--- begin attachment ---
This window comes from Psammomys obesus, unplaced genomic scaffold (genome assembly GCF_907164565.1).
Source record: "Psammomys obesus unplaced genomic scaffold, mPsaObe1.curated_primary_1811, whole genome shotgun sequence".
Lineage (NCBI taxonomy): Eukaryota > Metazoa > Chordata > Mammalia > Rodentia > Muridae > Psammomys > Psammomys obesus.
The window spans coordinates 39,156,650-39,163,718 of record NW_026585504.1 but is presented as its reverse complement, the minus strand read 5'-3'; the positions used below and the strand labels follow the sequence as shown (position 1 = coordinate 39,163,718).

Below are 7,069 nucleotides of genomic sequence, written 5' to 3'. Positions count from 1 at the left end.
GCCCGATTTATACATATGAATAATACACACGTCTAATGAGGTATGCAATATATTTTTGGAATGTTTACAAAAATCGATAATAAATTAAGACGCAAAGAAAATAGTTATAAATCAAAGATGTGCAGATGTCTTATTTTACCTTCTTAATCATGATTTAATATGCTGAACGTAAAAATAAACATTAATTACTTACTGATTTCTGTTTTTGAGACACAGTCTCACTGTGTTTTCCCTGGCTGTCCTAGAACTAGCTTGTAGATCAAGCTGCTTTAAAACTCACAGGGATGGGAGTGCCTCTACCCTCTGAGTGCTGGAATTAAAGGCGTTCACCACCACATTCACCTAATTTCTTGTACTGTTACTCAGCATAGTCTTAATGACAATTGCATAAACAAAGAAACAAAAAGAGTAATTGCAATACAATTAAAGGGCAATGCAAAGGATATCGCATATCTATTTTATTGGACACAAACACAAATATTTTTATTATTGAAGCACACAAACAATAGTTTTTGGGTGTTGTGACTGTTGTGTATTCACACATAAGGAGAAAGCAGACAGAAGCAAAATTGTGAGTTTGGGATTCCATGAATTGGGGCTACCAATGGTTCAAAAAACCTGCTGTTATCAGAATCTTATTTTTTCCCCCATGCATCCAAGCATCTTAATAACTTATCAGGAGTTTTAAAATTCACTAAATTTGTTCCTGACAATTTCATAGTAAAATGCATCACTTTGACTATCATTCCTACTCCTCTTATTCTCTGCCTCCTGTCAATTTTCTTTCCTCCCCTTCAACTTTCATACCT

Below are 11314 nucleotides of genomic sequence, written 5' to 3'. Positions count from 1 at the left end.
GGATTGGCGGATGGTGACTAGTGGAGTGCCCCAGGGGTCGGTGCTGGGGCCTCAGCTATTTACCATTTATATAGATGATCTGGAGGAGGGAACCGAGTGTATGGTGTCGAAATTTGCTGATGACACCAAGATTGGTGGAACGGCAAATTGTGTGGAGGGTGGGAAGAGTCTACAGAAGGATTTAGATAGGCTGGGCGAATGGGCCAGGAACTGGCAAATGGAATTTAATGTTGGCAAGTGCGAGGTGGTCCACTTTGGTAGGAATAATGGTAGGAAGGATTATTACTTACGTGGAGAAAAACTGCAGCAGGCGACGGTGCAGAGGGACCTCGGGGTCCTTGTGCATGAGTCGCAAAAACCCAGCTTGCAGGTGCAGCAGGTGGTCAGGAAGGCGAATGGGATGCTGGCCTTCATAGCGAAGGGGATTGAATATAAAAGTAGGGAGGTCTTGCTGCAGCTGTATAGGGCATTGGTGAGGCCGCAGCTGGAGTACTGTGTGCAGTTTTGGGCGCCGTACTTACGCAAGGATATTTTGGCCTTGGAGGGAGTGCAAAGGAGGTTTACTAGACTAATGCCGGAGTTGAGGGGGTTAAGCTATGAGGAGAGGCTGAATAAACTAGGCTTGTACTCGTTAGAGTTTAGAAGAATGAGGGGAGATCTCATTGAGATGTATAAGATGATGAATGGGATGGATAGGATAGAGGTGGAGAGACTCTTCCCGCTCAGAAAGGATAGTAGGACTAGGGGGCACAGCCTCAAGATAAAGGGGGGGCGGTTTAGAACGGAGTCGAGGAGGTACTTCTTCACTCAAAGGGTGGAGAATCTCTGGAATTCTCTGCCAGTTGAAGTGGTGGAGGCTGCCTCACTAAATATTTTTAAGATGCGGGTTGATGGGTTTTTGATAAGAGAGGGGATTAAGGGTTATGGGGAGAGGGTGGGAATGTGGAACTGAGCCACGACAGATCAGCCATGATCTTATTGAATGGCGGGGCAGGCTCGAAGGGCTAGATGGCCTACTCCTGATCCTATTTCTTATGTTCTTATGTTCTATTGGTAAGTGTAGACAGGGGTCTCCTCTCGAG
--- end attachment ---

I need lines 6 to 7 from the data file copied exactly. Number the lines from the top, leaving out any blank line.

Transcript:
GCCCGATTTATACATATGAATAATACACACGTCTAATGAGGTATGCAATATATTTTTGGAATGTTTACAAAAATCGATAATAAATTAAGACGCAAAGAAAATAGTTATAAATCAAAGATGTGCAGATGTCTTATTTTACCTTCTTAATCATGATTTAATATGCTGAACGTAAAAATAAACATTAATTACTTACTGATTTCTGTTTTTGAGACACAGTCTCACTGTGTTTTCCCTGGCTGTCCTAGAACTAGCTTGTAGATCAAGCTGCTTTAAAACTCACAGGGATGGGAGTGCCTCTACCCTCTGAGTGCTGGAATTAAAGGCGTTCACCACCACATTCACCTAATTTCTTGTACTGTTACTCAGCATAGTCTTAATGACAATTGCATAAACAAAGAAACAAAAAGAGTAATTGCAATACAATTAAAGGGCAATGCAAAGGATATCGCATATCTATTTTATTGGACACAAACACAAATATTTTTATTATTGAAGCACACAAACAATAGTTTTTGGGTGTTGTGACTGTTGTGTATTCACACATAAGGAGAAAGCAGACAGAAGCAAAATTGTGAGTTTGGGATTCCATGAATTGGGGCTACCAATGGTTCAAAAAACCTGCTGTTATCAGAATCTTATTTTTTCCCCCATGCATCCAAGCATCTTAATAACTTATCAGGAGTTTTAAAATTCACTAAATTTGTTCCTGACAATTTCATAGTAAAATGCATCACTTTGACTATCATTCCTACTCCTCTTATTCTCTGCCTCCTGTCAATTTTCTTTCCTCCCCTTCAACTTTCATACCT

Below are 11314 nucleotides of genomic sequence, written 5' to 3'. Positions count from 1 at the left end.